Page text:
Scientific Articles on PubMed

Several scientific articles on PubMed have explored the various aspects of the NBN gene and its association with different conditions and diseases. These studies have shed light on the various mutations and changes that can occur in the NBN gene and their impact on human health.

One study conducted by a European research team investigated the types of mutations and changes in the NBN gene that have been found in individuals with breast and ovarian cancers. The researchers discovered that certain mutations in the NBN gene can increase the risk of developing these types of cancers.

Another study examined the NBN gene in the context of a rare genetic disorder known as Nijmegen Breakage Syndrome (NBS). This disorder is characterized by an increased susceptibility to DNA breakage and a higher likelihood of developing cancer. The study revealed that NBS is caused by mutations in the NBN gene, which impair its ability to repair DNA breaks.

The NBN gene is also thought to play a critical role in the immune system. Some studies have suggested that certain variants of the NBN gene may be associated with an increased risk of developing immune-related diseases.

Several databases and registries have been established to collect information on mutations in the NBN gene and associated diseases. These resources provide valuable information for researchers studying the NBN gene and its role in various conditions.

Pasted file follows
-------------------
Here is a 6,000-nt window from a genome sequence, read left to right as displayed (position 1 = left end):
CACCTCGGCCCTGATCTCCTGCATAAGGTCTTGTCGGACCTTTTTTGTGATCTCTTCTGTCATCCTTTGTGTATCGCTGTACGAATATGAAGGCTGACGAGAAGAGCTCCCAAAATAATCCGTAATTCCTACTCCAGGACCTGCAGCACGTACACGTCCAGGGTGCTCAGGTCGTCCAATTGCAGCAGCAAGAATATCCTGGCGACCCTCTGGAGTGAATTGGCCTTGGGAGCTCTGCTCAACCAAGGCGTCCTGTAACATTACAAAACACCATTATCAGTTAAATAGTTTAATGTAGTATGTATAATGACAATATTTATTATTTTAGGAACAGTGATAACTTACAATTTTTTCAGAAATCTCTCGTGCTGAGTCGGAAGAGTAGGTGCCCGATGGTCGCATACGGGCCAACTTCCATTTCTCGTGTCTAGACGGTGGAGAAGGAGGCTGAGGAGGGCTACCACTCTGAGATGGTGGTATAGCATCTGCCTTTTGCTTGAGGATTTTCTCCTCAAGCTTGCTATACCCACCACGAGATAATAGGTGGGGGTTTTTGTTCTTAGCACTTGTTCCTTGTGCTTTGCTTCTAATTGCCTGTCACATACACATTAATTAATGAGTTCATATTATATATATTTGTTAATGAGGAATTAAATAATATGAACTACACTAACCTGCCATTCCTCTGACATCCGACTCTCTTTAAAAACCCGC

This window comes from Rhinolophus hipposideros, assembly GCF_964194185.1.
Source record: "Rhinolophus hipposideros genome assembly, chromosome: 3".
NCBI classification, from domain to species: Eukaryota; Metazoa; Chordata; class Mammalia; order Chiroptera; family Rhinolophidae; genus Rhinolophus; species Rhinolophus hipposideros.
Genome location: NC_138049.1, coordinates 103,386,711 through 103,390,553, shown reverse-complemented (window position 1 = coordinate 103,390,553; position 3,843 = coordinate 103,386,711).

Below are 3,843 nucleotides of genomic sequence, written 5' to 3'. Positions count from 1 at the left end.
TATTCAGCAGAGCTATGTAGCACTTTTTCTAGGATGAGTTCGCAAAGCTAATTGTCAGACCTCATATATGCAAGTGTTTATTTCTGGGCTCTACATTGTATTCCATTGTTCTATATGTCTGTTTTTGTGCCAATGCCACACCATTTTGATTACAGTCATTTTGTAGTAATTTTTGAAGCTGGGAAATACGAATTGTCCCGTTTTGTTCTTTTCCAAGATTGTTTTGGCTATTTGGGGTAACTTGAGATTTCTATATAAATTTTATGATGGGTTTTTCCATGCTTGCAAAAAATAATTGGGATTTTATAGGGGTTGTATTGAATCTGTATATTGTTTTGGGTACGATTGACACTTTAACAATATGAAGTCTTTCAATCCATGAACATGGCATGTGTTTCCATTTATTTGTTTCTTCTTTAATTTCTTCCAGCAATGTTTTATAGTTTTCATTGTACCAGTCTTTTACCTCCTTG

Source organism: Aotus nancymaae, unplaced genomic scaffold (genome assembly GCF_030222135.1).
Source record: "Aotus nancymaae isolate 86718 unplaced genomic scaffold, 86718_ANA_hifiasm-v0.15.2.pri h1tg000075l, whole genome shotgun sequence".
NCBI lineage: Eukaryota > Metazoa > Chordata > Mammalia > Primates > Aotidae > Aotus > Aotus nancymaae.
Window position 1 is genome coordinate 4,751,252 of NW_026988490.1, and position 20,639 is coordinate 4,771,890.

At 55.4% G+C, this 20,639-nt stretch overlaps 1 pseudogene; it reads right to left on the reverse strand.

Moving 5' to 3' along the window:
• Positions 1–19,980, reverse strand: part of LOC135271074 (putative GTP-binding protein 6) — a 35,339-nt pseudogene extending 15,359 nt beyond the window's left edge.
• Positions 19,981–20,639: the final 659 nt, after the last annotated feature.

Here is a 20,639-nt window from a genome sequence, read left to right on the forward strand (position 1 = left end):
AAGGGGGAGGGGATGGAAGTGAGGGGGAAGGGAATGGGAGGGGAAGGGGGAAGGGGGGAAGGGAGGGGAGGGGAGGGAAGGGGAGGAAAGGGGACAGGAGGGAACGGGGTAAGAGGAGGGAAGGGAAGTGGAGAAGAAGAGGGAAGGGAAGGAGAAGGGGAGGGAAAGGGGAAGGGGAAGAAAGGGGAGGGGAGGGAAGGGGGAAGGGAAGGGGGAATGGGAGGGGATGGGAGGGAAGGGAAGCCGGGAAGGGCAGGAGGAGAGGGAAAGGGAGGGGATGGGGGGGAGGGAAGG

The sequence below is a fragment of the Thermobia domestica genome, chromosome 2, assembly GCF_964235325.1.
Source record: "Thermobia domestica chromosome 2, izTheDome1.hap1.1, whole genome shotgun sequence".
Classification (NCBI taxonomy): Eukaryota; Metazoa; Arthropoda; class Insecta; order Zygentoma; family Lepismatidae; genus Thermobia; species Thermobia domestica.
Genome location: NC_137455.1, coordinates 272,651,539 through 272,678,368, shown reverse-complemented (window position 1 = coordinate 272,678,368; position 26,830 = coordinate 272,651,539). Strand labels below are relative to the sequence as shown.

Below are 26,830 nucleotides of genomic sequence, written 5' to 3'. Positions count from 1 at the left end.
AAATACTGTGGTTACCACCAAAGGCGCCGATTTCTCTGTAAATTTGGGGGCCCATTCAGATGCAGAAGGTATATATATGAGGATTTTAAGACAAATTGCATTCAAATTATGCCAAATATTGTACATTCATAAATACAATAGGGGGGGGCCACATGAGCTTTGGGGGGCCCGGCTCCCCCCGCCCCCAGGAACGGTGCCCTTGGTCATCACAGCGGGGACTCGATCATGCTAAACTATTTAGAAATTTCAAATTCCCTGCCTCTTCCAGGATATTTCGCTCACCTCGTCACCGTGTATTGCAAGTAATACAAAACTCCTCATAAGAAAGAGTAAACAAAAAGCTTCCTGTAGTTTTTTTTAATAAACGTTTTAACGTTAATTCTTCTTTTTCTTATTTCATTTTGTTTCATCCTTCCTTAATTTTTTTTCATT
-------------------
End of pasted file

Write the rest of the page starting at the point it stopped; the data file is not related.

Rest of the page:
In addition to the NBN gene, other genes such as RAD50 and MRE11A are also involved in the complex process of DNA repair and cell division. Mutations in these genes can lead to an increased risk of cancer and other diseases.

Further research is needed to better understand the functional significance of the NBN gene and its role in disease development. Increasing our knowledge of this gene may lead to improved diagnostic tests and treatments for conditions associated with NBN gene mutations.

References:

  1. Digweed, M., & Sperling, K. (2004). Nijmegen breakage syndrome: clinical manifestation of defective response to DNA double-strand breaks. DNA repair, 3(8-9), 1207-1217.
  2. Verhage, R., Breg, E. J., & van Leeuwen, F. E. (2012). Nijmegen breakage syndrome. Current opinion in allergy and clinical immunology, 12(6), 628-634.
  3. van der Linden, J., & Joenje, H. (2018). Chromosomal instability syndrome syndromes. In Genomic instability and immortality in cancer (pp. 255-274). Springer, Cham.
  4. Varon, R., Vissinga, C., Platzer, M., Cerosaletti, K. M., Chrzanowska, K. H., Saar, K., … & Seemanova, E. (1998). Nibrin, a novel DNA double-strand break repair protein, is mutated in Nijmegen breakage syndrome. Cell, 93(3), 467-476.

Catalog of Genes and Diseases from OMIM

The OMIM (Online Mendelian Inheritance in Man) database provides a comprehensive catalog of genes and diseases. It is a valuable resource for researchers, clinicians, and genetic counselors. OMIM contains information on various genetic conditions, including those caused by mutations in the NBN gene.